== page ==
Is VR really a fit for your learning needs? It depends on these criteria

I recently attended the Learning Technologies show, and one of the most useful seminars I saw was called “Does VR training really work?” It confirmed my thinking about what constitutes a truly useful application of VR in learning, rather than just a fad or an ego project. We’ve taken a look at the new dimensions VR can open, and some of the ways in which it might be overly hyped. But what exactly are the training scenarios it fits best? VR could be either the greatest learning asset, or a huge waste of money, depending on your VR learning needs.

VR has been getting massive attention in every field, with learning and development being no exception. Even back when it was still in its formative stages, before VR devices were publicly usable, everyone imagined the training potential. Clearly, simulations are immersive and make learning transfer and application more easily achievable. And what can take simulations to another level entirely? VR.

The latest pedagogical panacea, it got people thinking “oh boy, we can use VR in our company for all kinds of training courses! It will be fun, easy, and time efficient – not to mention our people will be engaged and L&D will be noticed in the company… and I’ll get a seat on the Board!” You get the drift.

When is VR training redundant?

Examples such as this surgical simulation training and aviation simulation training, the kind of learning that definitely needs to be done in a free-to-fail environment, are perfect for VR. It can give them add an unprecedented level of realism without real life consequences, and aids practice and learning by doing. But it can also add a level of emotional and sensory connection to training, such as being onboarded in a new workplace before arrival. It allows an individual to get comfortable and familiar with their new environment, practice their first 30 days, and shorten time to competence with processes and procedures.

However, there are some situations where the use of VR just amounts to overkill (especially if you are on a budget). In these cases, an alternative digital experience or video-based simulation might be cheaper and more effective than VR.

Think about examples such as when:

  • You want your employees to learn how to use a specific software or desktop system (point-of-need learning can’t be beaten for this requirement)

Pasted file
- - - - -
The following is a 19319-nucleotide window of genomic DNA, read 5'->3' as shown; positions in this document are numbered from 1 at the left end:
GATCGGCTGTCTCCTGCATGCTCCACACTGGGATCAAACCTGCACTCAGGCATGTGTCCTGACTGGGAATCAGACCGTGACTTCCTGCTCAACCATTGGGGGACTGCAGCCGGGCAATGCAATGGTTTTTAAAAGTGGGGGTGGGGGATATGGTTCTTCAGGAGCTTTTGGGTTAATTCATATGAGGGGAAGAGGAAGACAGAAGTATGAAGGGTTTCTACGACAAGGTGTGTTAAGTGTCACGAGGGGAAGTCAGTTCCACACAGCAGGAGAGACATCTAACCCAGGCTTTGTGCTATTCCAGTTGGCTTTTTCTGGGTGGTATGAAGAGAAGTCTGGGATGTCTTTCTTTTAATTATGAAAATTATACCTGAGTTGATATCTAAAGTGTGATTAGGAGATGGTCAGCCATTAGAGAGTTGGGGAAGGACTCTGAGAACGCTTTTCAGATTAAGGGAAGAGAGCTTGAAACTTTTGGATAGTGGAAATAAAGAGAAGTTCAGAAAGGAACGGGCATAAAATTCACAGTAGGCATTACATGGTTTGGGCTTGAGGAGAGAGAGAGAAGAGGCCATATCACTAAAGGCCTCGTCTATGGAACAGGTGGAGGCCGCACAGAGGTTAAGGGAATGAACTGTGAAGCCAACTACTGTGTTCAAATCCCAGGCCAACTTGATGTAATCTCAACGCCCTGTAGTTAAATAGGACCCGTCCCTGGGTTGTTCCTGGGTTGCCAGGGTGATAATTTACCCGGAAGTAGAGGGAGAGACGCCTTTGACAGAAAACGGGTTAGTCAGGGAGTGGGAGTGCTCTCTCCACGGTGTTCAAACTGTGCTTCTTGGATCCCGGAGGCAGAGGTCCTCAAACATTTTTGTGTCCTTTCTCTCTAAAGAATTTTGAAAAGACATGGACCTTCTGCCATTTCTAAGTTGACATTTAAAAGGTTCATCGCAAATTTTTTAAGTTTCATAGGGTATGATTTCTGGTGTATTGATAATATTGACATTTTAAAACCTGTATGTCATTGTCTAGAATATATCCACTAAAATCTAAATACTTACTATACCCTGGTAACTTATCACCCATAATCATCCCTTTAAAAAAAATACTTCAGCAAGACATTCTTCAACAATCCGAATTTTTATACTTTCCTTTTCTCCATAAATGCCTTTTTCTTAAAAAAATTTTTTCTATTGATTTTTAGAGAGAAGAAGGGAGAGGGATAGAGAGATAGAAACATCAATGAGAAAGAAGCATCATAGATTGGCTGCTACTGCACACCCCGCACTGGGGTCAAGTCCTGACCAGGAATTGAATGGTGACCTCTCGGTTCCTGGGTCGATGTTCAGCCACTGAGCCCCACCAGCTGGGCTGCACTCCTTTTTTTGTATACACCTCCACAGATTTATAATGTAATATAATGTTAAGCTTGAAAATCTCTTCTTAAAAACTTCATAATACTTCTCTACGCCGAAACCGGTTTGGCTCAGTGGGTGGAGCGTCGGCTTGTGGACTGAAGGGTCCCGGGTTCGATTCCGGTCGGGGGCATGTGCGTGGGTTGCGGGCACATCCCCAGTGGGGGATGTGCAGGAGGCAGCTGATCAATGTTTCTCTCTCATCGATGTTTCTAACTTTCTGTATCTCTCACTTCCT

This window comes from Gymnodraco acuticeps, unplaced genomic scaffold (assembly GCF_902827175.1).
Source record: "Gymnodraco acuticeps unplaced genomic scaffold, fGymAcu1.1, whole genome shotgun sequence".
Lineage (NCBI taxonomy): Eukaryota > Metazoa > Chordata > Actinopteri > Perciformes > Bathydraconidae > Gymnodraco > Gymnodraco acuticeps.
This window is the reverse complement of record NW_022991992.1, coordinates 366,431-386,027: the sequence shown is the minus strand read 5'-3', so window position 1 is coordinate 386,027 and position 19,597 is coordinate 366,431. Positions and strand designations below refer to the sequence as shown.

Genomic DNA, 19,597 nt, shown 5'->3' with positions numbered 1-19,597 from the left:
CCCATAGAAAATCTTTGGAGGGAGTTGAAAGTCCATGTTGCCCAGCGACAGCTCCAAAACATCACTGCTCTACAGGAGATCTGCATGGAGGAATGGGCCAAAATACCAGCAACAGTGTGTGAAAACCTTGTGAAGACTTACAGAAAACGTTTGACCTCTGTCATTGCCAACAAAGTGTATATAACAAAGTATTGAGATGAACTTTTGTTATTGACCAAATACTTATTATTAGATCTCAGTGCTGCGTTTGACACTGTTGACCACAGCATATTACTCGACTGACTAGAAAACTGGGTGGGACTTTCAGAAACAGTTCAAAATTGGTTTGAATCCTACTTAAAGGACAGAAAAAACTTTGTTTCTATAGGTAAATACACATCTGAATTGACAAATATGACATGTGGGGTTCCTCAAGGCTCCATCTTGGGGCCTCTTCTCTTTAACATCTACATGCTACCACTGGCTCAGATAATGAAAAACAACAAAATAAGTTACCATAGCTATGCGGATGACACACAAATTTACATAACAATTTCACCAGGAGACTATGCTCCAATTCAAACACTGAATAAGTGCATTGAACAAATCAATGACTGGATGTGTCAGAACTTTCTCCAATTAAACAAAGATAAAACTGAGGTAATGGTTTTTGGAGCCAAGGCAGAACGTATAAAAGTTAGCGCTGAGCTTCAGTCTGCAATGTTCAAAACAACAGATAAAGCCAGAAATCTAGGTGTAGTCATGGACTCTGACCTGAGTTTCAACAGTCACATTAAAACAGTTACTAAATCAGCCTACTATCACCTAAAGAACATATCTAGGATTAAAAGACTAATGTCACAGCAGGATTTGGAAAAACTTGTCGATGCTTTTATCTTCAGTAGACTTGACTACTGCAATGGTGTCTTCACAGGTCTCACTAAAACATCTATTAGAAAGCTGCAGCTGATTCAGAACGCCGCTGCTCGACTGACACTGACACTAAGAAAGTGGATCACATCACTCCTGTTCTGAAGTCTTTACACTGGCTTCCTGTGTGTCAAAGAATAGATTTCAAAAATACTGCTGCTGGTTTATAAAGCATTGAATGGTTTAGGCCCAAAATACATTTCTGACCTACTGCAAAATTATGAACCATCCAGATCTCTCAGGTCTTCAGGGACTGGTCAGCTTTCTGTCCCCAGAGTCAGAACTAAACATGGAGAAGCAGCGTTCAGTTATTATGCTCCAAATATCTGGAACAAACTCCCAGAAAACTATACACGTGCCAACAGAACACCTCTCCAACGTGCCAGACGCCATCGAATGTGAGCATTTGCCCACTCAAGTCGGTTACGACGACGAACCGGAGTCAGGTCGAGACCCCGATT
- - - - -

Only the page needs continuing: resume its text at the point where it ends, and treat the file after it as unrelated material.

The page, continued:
• You have to present your employees with certain rules or guidelines to follow, such as for regulatory compliance
  • You need real human interactions through blended or face-to-face training to improve interpersonal skills such as negotiation or customer support

Health and safety training, you would think, would generally be a great topic for VR. But the example shown below is in my opinion a waste of VR’s potential.

Now, just a caveat. I’m not having a go at the creators of this training. It looks pretty nice, but the learning design doesn’t make the most of the medium, does it? I’d be interested in hearing your views, so please do comment, but here’s what I think.

Let’s start with the “Unmanned reception”. Now sure, it’s exciting to have a virtual version, but does a VR experience convey the risks better than a still or video?

Next, we have the “Spilled liquid on the floor”. This would be great if the experience felt like you were slipping, but then here comes one of the practical downfalls of VR – that would not be palatable for everyone from a cognitive functionality perspective.

Next is the “Broken smoke detector.” We don’t know how to tell if it’s broken, or who to report it to. Again, probably not terribly useful to an employee.

Getting physical

It’s not just the financial investment in VR that needs to be considered, but also the time and physical investment by the learner. I’m a technology lover and games fanatic, and I have played some great stuff on VR, but after even 10 minutes, it can get a bit annoying or even disorientating. For longer simulations, continued practise, or dense subject matter, it’s just not the most practical medium with which to learn.

As much as VR gives you some amazing experiences, it still has its problems, even at the most basic user experience level. Quality-wise it still also has some way to go, and especially at cheaper price ranges, the headset might be quite uncomfortable to wear. If the controls are sticks that you have to use for moving, grabbing, writing or whatever function you are trying to accomplish, that adds another layer of physical effort and co-ordination, so it won’t be accessible for all learners. Imagine onboarding a group of 10 new starters using VR, all of them running around the office with goggles on looking for spilled water. Ironic that a health and safety course could actually be rather unsafe!

The true potential

VR is truly a great tool, with the capability to animate experiences that otherwise might require a great deal of effort. It can be a complete game changer, and integrated with gamification, it can make learning truly enjoyable for the majority of people.

However, Learning and development departments need to be careful not to rush head on into what could be an unnecessary investment with minimal return.

On the other hand, think about how VR could bring sectors traditionally resistant to digital learning into the fold. Medical students, firefighters, engineers, and all sorts of technicians being some of these. VR could be a vital disruptor in these industries where actually training the person without VR requires a lot more time, manpower and, higher cost. In this case, VR could literally be a life saver.